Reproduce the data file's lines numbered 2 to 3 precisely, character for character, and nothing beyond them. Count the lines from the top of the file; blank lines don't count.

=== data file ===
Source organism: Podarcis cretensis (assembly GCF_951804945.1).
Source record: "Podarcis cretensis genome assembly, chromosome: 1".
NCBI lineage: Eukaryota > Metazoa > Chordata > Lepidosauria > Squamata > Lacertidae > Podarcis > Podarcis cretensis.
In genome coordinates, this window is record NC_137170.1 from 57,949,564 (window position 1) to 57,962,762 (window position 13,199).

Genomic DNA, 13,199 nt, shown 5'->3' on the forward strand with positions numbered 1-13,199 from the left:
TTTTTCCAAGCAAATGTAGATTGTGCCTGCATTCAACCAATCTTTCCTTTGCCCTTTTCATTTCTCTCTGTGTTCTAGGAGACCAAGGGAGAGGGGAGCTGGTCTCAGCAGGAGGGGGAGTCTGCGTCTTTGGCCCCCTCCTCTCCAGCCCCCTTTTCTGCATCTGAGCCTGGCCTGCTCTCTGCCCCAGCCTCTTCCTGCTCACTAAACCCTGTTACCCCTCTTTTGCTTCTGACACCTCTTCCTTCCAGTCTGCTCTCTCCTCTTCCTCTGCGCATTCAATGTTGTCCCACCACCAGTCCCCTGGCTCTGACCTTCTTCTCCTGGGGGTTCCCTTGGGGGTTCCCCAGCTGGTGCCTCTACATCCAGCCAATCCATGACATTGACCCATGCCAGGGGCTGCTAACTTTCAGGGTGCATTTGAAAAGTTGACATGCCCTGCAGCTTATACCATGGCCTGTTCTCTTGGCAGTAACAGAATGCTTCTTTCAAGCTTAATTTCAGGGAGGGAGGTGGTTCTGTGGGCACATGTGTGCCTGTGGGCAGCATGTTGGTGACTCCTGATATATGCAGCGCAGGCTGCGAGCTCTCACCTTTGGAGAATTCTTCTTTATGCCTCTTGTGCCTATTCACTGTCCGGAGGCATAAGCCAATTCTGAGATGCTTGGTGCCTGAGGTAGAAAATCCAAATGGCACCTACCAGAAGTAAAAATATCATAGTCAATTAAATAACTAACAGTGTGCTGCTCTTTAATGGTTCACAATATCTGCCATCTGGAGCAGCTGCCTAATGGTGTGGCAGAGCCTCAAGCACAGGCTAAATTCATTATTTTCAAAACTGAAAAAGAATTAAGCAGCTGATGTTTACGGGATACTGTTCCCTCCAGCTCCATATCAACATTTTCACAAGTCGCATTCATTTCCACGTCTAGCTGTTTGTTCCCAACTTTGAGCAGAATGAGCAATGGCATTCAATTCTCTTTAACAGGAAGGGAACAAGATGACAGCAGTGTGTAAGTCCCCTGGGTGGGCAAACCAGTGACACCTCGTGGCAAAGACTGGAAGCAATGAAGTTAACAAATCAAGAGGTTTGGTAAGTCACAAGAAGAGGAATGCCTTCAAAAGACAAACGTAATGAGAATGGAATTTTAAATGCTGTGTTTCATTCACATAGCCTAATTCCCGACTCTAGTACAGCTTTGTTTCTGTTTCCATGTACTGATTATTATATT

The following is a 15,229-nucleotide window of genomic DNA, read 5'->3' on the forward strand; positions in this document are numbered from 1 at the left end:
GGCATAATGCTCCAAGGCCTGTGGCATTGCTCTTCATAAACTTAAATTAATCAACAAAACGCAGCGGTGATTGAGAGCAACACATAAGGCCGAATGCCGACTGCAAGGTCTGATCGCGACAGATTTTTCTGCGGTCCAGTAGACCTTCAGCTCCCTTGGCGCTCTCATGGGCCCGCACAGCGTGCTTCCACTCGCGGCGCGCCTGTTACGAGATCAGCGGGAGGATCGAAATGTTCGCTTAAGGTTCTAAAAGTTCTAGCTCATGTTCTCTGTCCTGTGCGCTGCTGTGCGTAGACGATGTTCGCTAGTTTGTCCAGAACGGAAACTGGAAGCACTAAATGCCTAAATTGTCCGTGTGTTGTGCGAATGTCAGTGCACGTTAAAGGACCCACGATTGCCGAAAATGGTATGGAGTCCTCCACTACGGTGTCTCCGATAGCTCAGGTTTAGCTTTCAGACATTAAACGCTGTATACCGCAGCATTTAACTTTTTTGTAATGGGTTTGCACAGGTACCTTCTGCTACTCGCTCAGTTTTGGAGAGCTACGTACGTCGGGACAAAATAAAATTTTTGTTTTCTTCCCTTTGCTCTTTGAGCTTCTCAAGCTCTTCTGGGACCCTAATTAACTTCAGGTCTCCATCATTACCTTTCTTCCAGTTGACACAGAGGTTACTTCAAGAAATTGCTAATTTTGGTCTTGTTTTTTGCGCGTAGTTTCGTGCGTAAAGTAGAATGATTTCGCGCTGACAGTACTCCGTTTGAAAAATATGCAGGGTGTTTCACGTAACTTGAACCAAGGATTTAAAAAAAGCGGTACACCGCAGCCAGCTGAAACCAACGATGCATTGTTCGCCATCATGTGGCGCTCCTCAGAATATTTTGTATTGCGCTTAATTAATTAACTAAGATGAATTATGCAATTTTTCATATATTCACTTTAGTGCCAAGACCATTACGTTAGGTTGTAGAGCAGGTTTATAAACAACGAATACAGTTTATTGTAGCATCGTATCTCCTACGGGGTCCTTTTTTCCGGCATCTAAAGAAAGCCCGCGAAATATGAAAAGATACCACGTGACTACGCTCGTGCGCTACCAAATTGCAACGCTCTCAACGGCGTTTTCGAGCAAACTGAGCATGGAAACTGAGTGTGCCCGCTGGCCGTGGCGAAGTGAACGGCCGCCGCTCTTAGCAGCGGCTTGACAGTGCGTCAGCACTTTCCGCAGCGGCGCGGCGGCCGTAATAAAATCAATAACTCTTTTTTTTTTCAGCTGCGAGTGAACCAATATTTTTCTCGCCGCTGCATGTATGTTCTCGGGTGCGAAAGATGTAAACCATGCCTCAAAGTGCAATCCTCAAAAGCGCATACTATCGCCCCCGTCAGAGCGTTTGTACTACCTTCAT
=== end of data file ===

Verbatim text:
Source record: "Podarcis cretensis genome assembly, chromosome: 1".
NCBI lineage: Eukaryota > Metazoa > Chordata > Lepidosauria > Squamata > Lacertidae > Podarcis > Podarcis cretensis.